Long Island Sound Mentor Teacher Program
Long Island Sound Study - News


Larissa Graham, Long Island Sound Study Outreach Coordinator, NYSG, E: ljg85@cornell.edu; P: 631.632.9216

Stony Brook, NY, May 9, 2011 - The Long Island Sound (LIS) Mentor Teacher Program engages certified educators to share their successful strategies for implementing Long Island Sound into existing curricula with their peers in professional development workshops.

Late last month, two teachers from North Country Middle School joined NYSG's Long Island Sound Study Outreach Specialist Larissa Graham for the first New York workshop at Cedar Beach in Mount Sinai, NY. This workshop focused on tidal wetlands and participants played Sound health-themed games, tested water quality, and learned about wetlands. There was even time for some seining, during which one group safely caught (and later released) a flat-clawed hermit crab and a lion's mane jellyfish.

A second workshop took place this past weekend at Caleb Smith State Park in Smithtown, NY. This workshop was led by a teacher from the Middle Country School district and an informal educator from Your Connection 2 Nature, a local environmental education organization. This workshop focused on watersheds and participants hiked upstream to sample water quality and discuss groundwater input. These participants used a seine net and dip net to collect pond life and caught a lot of macroinvertebrate and some fish species as well.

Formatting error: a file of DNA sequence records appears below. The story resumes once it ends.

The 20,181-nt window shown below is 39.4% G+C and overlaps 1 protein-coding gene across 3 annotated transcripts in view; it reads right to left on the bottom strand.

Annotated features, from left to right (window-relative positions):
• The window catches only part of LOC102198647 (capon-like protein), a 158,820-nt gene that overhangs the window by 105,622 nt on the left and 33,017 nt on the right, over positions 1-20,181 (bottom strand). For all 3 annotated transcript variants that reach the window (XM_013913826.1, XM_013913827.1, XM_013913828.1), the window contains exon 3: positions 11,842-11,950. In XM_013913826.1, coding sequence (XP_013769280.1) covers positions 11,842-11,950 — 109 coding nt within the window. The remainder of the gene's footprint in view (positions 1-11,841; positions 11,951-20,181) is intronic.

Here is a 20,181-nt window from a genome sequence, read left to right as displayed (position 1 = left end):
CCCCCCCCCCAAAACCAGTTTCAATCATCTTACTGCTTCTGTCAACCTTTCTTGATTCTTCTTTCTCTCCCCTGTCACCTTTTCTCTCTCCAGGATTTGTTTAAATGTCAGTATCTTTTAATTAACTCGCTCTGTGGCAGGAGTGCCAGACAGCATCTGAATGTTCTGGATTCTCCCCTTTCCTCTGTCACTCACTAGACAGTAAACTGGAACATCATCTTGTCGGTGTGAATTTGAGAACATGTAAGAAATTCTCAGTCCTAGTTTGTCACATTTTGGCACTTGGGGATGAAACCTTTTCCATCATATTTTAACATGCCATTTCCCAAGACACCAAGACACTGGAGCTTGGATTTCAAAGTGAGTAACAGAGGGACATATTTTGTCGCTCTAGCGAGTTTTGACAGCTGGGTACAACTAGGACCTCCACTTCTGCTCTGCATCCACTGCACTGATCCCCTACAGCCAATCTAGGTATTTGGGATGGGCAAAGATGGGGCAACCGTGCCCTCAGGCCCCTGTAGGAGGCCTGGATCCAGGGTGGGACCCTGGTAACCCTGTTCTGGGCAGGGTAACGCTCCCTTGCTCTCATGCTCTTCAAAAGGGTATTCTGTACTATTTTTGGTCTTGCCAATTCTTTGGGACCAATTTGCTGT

While this is the first time LIS Mentor Teacher Program workshops have taken place in New York, Connecticut Sea Grant has been conducting similar workshops for about the past five years. Since 2002, the Connecticut Sea Grant-led program has conducted 22 workshops, reaching 284 formal and informal K-13 educators, and through them more than 12,600 students.

"The Long Island Sound Mentor Teacher Program workshops are great because they allow teachers to learn from their peers and discuss real ways that they can get their students out into the field and incorporate Long Island Sound concepts into their curriculum," says Graham.

The goal of the Mentor Teacher Workshops is to give teachers the experience and tools that they need to teach about Long Island Sound in their own classrooms. The LIS Mentor teachers who lead the workshops plan interdisciplinary sessions that include a field component within the Long Island Sound watershed. All workshop participants received a tote bag of resources, in addition to the workshop material presented.

All workshop lessons and activities designed for use in the classroom or field are aligned to the content standards of the Connecticut/New York Science Frameworks and/or the National Science Education Standards, in a format that can be easily implemented into existing curricula.

The Long Island Sound Study, conducted under the Environmental Protection Agency’s National Estuary Program, is a cooperative effort between the EPA and the states of Connecticut and New York to restore and protect the Sound and its ecosystems.

New York Sea Grant, a statewide network of integrated research, education, and extension services promoting the coastal economic vitality, environmental sustainability and citizen awareness about the State's marine and Great Lakes resources, is currently in its 40th year of "Bringing Science to the Shore."  NYSG, one of 32 university-based programs under the National Sea Grant College Program of the National Oceanic and Atmospheric Administration (NOAA), is a cooperative program of the State University of New York and Cornell University.

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